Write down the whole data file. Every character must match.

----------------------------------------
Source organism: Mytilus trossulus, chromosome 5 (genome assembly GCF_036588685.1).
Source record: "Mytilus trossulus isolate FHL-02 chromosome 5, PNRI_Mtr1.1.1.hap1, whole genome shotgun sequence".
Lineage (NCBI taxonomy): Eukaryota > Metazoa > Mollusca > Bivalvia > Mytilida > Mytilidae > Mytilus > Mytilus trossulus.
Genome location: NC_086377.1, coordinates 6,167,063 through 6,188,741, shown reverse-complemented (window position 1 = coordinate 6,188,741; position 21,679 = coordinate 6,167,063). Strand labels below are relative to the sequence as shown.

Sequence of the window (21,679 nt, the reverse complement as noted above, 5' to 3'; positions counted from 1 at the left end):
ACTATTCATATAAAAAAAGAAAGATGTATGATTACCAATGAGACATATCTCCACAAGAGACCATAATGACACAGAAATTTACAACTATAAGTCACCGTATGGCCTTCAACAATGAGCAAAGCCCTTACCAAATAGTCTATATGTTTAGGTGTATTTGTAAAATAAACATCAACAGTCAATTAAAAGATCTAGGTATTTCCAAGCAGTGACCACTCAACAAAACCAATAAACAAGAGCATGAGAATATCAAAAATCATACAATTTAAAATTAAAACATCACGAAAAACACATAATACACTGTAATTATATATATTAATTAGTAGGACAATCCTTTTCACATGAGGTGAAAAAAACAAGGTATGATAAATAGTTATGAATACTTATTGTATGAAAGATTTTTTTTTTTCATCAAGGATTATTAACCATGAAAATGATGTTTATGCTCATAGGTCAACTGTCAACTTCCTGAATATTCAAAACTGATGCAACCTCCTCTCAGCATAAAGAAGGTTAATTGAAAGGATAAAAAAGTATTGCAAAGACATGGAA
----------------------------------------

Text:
Source organism: Mytilus trossulus, chromosome 5 (genome assembly GCF_036588685.1).
Source record: "Mytilus trossulus isolate FHL-02 chromosome 5, PNRI_Mtr1.1.1.hap1, whole genome shotgun sequence".
Lineage (NCBI taxonomy): Eukaryota > Metazoa > Mollusca > Bivalvia > Mytilida > Mytilidae > Mytilus > Mytilus trossulus.
Genome location: NC_086377.1, coordinates 6,167,063 through 6,188,741, shown reverse-complemented (window position 1 = coordinate 6,188,741; position 21,679 = coordinate 6,167,063). Strand labels below are relative to the sequence as shown.

Sequence of the window (21,679 nt, the reverse complement as noted above, 5' to 3'; positions counted from 1 at the left end):
ACTATTCATATAAAAAAAGAAAGATGTATGATTACCAATGAGACATATCTCCACAAGAGACCATAATGACACAGAAATTTACAACTATAAGTCACCGTATGGCCTTCAACAATGAGCAAAGCCCTTACCAAATAGTCTATATGTTTAGGTGTATTTGTAAAATAAACATCAACAGTCAATTAAAAGATCTAGGTATTTCCAAGCAGTGACCACTCAACAAAACCAATAAACAAGAGCATGAGAATATCAAAAATCATACAATTTAAAATTAAAACATCACGAAAAACACATAATACACTGTAATTATATATATTAATTAGTAGGACAATCCTTTTCACATGAGGTGAAAAAAACAAGGTATGATAAATAGTTATGAATACTTATTGTATGAAAGATTTTTTTTTTTCATCAAGGATTATTAACCATGAAAATGATGTTTATGCTCATAGGTCAACTGTCAACTTCCTGAATATTCAAAACTGATGCAACCTCCTCTCAGCATAAAGAAGGTTAATTGAAAGGATAAAAAAGTATTGCAAAGACATGGAA